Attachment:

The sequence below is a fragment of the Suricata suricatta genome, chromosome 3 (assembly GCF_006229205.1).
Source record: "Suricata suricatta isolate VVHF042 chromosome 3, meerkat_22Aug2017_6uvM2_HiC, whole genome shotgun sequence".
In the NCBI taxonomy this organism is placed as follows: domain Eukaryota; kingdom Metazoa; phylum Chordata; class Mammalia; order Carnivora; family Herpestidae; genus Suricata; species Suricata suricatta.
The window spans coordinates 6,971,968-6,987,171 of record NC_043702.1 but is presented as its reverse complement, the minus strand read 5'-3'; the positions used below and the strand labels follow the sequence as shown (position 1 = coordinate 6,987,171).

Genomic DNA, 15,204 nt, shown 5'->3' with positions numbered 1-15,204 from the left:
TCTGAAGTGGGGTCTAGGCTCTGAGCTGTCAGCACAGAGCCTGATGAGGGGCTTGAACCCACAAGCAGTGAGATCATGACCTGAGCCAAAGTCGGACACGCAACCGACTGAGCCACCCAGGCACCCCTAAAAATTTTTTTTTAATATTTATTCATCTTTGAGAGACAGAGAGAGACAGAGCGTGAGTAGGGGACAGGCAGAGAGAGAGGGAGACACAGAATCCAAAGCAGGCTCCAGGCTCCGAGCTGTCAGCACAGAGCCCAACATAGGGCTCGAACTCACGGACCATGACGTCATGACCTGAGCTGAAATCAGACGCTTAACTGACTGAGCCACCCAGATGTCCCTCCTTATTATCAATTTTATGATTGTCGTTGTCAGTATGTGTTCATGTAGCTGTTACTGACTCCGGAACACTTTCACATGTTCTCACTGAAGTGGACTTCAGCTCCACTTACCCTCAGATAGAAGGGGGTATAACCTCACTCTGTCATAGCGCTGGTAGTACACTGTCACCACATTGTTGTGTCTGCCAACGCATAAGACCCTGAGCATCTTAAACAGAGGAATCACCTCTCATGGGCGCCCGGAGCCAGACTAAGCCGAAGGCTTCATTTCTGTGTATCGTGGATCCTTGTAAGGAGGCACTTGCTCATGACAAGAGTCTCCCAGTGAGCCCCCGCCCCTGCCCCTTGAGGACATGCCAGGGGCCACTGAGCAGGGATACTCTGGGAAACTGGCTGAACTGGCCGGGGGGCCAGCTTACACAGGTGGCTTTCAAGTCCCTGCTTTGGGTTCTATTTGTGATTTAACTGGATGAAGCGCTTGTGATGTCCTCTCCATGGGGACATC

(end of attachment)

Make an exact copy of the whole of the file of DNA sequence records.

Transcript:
The sequence below is a fragment of the Suricata suricatta genome, chromosome 3 (assembly GCF_006229205.1).
Source record: "Suricata suricatta isolate VVHF042 chromosome 3, meerkat_22Aug2017_6uvM2_HiC, whole genome shotgun sequence".
In the NCBI taxonomy this organism is placed as follows: domain Eukaryota; kingdom Metazoa; phylum Chordata; class Mammalia; order Carnivora; family Herpestidae; genus Suricata; species Suricata suricatta.
The window spans coordinates 6,971,968-6,987,171 of record NC_043702.1 but is presented as its reverse complement, the minus strand read 5'-3'; the positions used below and the strand labels follow the sequence as shown (position 1 = coordinate 6,987,171).

Genomic DNA, 15,204 nt, shown 5'->3' with positions numbered 1-15,204 from the left:
TCTGAAGTGGGGTCTAGGCTCTGAGCTGTCAGCACAGAGCCTGATGAGGGGCTTGAACCCACAAGCAGTGAGATCATGACCTGAGCCAAAGTCGGACACGCAACCGACTGAGCCACCCAGGCACCCCTAAAAATTTTTTTTTAATATTTATTCATCTTTGAGAGACAGAGAGAGACAGAGCGTGAGTAGGGGACAGGCAGAGAGAGAGGGAGACACAGAATCCAAAGCAGGCTCCAGGCTCCGAGCTGTCAGCACAGAGCCCAACATAGGGCTCGAACTCACGGACCATGACGTCATGACCTGAGCTGAAATCAGACGCTTAACTGACTGAGCCACCCAGATGTCCCTCCTTATTATCAATTTTATGATTGTCGTTGTCAGTATGTGTTCATGTAGCTGTTACTGACTCCGGAACACTTTCACATGTTCTCACTGAAGTGGACTTCAGCTCCACTTACCCTCAGATAGAAGGGGGTATAACCTCACTCTGTCATAGCGCTGGTAGTACACTGTCACCACATTGTTGTGTCTGCCAACGCATAAGACCCTGAGCATCTTAAACAGAGGAATCACCTCTCATGGGCGCCCGGAGCCAGACTAAGCCGAAGGCTTCATTTCTGTGTATCGTGGATCCTTGTAAGGAGGCACTTGCTCATGACAAGAGTCTCCCAGTGAGCCCCCGCCCCTGCCCCTTGAGGACATGCCAGGGGCCACTGAGCAGGGATACTCTGGGAAACTGGCTGAACTGGCCGGGGGGCCAGCTTACACAGGTGGCTTTCAAGTCCCTGCTTTGGGTTCTATTTGTGATTTAACTGGATGAAGCGCTTGTGATGTCCTCTCCATGGGGACATC